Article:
After the DUP candidate’s social media activity was reported in the media, the DUP sprang to the defence of its new council candidate and Team Tyler whacked out the following response. “These are old social media comments from an account that was deactivated some time ago and the majority of which were the subject of a previous newspaper report more than two years ago. These were posted by a young man who has recognised they were not appropriate, apologised and sought to move on. Tyler is now more focused on raising his newborn daughter along with his partner and on working to represent the people of Bannside.”
Squinter’s not gonna lie: he wept when he read that, but wiping the tears from the keyboard he also recognised that a few things need pointed out. The first brings us back to that word ‘old’. Two, three and four years might be considered a lengthy stretch if you’re holding your breath, but in terms of events global and local it’s a lunch break. Boris Johnson was Prime Minister in 2019 for instance, not Pitt the Elder. In 2020 it was Covid that hit, not the Black Death. And in 2021 Li’l Nas X and Dua Lipa were big chart-toppers, not Ye Olde Flute Boys and Ye Lute Merrie Minstrels.
So “old social media comments”? Not really. Not according to the dictionary and not according to Time and Relativity for Dummies. And while it’s true that Tyler’s social media posts were highlighted in the past, the story wasn’t run again because there was nothing else happening or because somebody doesn’t like him, it was run again against the background of the DUP selecting him to run for council despite his colourful online persona.
The use and abuse of language is a recurring problem for most parties, but with the DUP it seems to be a chronic malady, as leader Jeffrey Donaldson demonstrated in this story from last Thursday – or this old story from last Thursday as the DUP press office might say.
Chuck Schumer is one of the most powerful politicians in the United States – and therefore on the planet, you might say. Speaking at the annual Ireland Funds dinner in Washington DC ahead of St Patrick’s Day, the Senate majority leader expressed his hope that Stormont would soon be back up and running.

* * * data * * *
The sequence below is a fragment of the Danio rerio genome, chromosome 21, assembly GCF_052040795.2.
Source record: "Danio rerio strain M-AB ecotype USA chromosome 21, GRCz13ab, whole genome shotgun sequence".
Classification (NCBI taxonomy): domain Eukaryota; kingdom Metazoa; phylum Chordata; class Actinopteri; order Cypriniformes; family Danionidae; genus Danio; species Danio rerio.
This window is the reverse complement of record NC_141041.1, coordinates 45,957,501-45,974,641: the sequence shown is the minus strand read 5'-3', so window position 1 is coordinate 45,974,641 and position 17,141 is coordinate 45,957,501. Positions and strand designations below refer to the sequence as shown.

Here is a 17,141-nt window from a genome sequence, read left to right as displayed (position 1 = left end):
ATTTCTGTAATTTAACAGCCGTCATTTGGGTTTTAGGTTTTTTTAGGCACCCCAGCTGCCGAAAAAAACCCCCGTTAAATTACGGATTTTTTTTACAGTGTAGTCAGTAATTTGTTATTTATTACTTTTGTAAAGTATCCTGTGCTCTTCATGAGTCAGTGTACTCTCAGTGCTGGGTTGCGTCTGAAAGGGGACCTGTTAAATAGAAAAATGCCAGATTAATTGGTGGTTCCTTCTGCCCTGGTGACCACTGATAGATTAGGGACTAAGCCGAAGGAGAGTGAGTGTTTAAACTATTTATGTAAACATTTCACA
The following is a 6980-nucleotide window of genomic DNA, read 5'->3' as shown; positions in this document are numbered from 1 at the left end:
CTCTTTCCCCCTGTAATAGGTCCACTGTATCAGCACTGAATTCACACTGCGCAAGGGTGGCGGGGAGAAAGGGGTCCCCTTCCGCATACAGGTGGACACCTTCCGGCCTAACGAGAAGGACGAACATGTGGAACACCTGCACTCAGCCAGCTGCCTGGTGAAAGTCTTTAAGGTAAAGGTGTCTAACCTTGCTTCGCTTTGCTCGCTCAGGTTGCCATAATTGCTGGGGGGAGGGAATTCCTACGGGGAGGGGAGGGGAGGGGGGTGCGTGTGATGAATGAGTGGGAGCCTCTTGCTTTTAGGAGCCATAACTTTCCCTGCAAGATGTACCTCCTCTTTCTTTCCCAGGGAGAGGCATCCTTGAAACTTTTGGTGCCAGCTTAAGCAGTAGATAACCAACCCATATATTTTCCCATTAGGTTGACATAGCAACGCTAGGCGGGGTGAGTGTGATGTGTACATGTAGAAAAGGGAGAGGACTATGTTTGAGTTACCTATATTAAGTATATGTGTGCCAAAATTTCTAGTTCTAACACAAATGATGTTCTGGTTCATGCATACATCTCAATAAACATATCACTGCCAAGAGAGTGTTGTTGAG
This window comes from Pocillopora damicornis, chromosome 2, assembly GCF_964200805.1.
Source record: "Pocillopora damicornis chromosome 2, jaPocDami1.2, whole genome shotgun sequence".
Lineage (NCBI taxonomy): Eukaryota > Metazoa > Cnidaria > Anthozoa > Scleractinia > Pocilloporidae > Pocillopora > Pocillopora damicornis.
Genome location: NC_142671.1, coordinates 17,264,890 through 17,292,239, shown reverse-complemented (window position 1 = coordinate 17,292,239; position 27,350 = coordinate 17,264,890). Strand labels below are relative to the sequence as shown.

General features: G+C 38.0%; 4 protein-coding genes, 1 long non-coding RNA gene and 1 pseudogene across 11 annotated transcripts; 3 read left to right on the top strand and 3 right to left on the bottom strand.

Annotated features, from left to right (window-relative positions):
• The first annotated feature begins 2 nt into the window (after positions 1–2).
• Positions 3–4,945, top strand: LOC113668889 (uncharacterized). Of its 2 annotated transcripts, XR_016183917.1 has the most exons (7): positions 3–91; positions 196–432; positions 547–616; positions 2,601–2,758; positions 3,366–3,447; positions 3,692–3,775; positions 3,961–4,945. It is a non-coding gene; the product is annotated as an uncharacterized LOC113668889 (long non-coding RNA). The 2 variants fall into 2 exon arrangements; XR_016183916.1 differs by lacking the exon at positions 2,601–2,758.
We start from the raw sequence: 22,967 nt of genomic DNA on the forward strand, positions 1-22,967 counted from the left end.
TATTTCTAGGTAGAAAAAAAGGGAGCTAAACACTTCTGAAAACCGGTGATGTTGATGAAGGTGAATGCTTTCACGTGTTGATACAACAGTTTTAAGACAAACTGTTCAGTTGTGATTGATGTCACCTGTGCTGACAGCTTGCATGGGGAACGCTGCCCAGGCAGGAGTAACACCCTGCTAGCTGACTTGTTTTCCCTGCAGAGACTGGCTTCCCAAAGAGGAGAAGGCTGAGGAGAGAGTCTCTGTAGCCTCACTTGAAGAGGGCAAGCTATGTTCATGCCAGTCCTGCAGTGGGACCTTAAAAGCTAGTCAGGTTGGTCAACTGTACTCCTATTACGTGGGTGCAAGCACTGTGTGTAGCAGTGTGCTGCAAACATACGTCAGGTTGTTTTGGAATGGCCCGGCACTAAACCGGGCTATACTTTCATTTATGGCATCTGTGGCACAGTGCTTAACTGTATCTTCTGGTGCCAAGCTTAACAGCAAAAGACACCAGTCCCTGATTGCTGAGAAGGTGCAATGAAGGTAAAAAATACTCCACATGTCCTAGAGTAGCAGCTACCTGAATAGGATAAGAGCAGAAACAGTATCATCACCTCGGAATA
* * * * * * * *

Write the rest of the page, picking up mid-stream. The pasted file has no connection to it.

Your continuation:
He said: “Now the Windsor Framework has been announced, I sincerely hope it clears the way for the DUP to join Sinn Fein in a power-sharing agreement. I say to all parties in the North, but especially the DUP, let's get to the people's business, the business of power-sharing and self-governing.”
Jeff didn’t much like this as he sat in the audience dolefully scraping the remains of his dessert around the plate. And so when Sky News asked him afterwards about Senator Schumer’s call he said: “Senator Schumer is a highly respected individual and I listened to what he said very carefully. The DUP is currently working hard to address some difficulties we have identified with the Windsor Framework.”
Only joking – he actually told Senator Schumer to go aways and educate himself.
“I would urge the Senator to read some history books,” said Jeff. “Maybe he’d learn a little more about what really happens and the reality of the situation.”
Now poking your host in the eye is never a good idea at the best of times, but when you’re stuck in a political corner and your host is the most powerful country on Earth, the prerogative to be nice – even if you don’t particularly feel like being nice – is rather more pressing.
Not that Squinter thinks that Jeff’s words have Senator Schumer bent out of shape, as the Yanks like to say. The DUP leader commands 27 per cent of the vote in a tiny corner of a tiny island and unionism holds a majority in just two of that island’s 32 counties. But had New Yorker Chuck been inclined to listen to Jeff’s concerns and take them on board, telling him that he needs to educate himself was never likely to persuade him to act on it.
It's the Millwall school of politics again:
We are Ulster, loyal Ulster,
No-one likes us, we don’t care.
But while the DUP has always preferred to sit huffing on a chair in the kitchen listening glumly to the merry racket from the Paddy’s Day party next door, that didn’t matter too much when they were sitting in the big chair.
It matters now.